Minimizing Industry’s Environmental Risks Will Improve Our Health
Reducing the environmental impact of industry isn’t just about saving the planet and stopping climate change, although, of course, that’s important. It could also improve people’s health, both in the short-term and long-term. As our climate’s health deteriorates, so will many people’s. The environmental harm caused by industrial processes can also have acute health impacts.
While necessary for economic well-being, industry is also responsible for 21 percent of greenhouse gas emissions, which cause global warming. It can also reduce air and water quality and contribute to pollution. We need to learn to balance economic growth with health — both that of our planet and our own.
Industrial processes release pollutants — such as carbon dioxide, methane and nitrous oxide — into the air. Although these are natural substances, when released in high concentrations, they can cause environmental and health problems.
Factories can also release manmade substances, such as gases that contain fluorine. When these and other industrial byproducts combine with nitrous oxide and sunlight, they create ozone, which can be harmful to human health if it stays close to the ground.
Ozone can irritate the eyes, nose, ears and respiratory system and worsen asthma and bronchitis symptoms. They can also increase the risk of heart attack. Smog that hangs over cities and blocks out sunlight is the most apparent form of pollution. But it can even appear in less visible forms and have more long-term impacts that can be harder to detect.
Greenhouse gases, such as carbon dioxide (CO2), methane (CH4), nitrous oxide (N2O) and water vapor (H2O), trap radiation in the form of heat. As our society industrialized, we burned more fossil fuels, which released more greenhouse gases into the atmosphere. In the last 150 years, carbon dioxide levels rose from 280 parts per million to around 400 parts per million. Most climate scientists believe this has caused global temperatures to rise.
Governments and business have been working to limit air pollution in the face of climate change and health risks. Governments have created limits on pollution, and the Paris agreement represents a global commitment to reducing emissions. Many businesses have also started using more renewable energy and working to conserve energy in general to reduce fossil fuel use.
Reduced Water Quality
Industry also plays a role in the reduction of water quality. Pollutants that enter the water harm both marine life and people that come into contact with the water.
Eutrophication, which is caused in part by industrial waste, is a significant problem in water sources around the world. This phenomenon results from the presence of excessive nutrients in the water. This causes higher-than-normal levels of algae growth, which can deplete the oxygen levels of water. This lack of oxygen harms marine life.
Pollutants that enter water due to industrial processes include sulfur, asbestos, nitrates, phosphates and oils. Massive oil spills cause more extensive acute damage to marine life, aquatic environments and coastal economies.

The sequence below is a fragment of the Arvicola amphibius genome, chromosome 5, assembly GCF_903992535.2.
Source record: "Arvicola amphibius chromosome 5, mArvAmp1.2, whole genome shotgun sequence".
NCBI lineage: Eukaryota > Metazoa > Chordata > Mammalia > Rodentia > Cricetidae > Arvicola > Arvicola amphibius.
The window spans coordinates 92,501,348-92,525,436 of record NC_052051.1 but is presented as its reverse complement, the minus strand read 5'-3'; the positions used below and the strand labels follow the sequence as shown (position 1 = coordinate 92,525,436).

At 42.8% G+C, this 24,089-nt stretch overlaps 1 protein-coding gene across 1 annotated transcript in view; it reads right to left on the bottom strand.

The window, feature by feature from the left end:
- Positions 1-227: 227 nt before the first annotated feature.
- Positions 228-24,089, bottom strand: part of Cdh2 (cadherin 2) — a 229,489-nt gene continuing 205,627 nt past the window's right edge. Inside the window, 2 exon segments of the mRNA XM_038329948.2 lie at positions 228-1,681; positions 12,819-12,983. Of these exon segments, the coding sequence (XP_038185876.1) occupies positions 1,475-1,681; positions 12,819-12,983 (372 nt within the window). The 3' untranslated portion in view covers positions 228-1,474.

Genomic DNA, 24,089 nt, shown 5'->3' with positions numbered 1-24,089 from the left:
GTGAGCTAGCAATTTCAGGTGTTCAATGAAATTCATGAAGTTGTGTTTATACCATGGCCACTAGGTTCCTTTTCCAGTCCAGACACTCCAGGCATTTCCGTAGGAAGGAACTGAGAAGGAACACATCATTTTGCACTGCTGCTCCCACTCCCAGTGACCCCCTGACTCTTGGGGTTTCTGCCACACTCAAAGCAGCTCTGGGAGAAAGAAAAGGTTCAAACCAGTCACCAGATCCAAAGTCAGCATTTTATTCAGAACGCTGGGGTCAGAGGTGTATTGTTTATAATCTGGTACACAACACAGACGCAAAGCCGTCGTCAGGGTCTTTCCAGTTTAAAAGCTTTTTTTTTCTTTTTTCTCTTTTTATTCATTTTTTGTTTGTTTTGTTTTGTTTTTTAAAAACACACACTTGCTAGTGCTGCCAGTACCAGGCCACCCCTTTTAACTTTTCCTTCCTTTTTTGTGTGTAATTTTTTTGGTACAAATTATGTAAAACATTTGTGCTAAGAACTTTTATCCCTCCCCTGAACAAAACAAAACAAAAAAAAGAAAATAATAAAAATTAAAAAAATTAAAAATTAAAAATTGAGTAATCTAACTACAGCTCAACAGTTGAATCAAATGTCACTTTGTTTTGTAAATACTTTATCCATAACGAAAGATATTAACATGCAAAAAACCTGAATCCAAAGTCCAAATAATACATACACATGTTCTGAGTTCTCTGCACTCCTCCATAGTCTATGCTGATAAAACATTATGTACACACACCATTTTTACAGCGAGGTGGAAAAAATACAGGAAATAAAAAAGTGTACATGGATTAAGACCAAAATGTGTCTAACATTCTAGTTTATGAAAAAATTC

Poor water quality is a major human health concern. More people die each year from unsafe water than violence of any kind, including even war. Water that contains bacteria, such as Legionella, and pollutants can cause diseases such as Legionnaire’s Disease and Pontiac Fever. The scarcity of drinking water is already a problem as the human population continues to grow. The more water becomes polluted, the less is available for drinking.
Treating wastewater before it enters water sources helps reduce pollution. Most wastewater does not get treatment, though. Governments may need to step in to encourage companies to treat their wastewater and minimize water pollution. Consumers can help as well by supporting businesses that reduce their water pollution over those that don’t.
Dealing With Waste
Physical waste such as debris and excess materials cause environmental and health impacts as well. Reducing waste by only purchasing and manufacturing necessary items can decrease these impacts. Everything that companies manufacture requires resources. Materials, such as wood and plastics, take a toll on the environment. Transporting these products also requires the burning of fossil fuels.
Recycling industrial materials also reduces their impact. They may be able to be used for other purposes or made it into new resources. Companies can even make profits from recycling their waste material. General Motors, for example, recycles paint sludge into plastic containers sturdy enough to hold engine parts.
Factories can also recycle other forms of waste, including heat. Industrial processes use a lot of energy, which produces heat. In fact, estimates show that 20 to 50 percent of industrial energy use is released as excess heat. Companies can reroute this heat to keep their facilities at a comfortable temperature and save on their heating and cooling bills.
Changing our individual habits and lifestyles can help to reduce climate change and other forms of environmental damage as well as the associated human health risks. Industry may play an even more significant role, however, because its impacts occur on such a large scale. Reducing the environmental impact of industry will improve both the health of the planet and the people who depend on it for survival.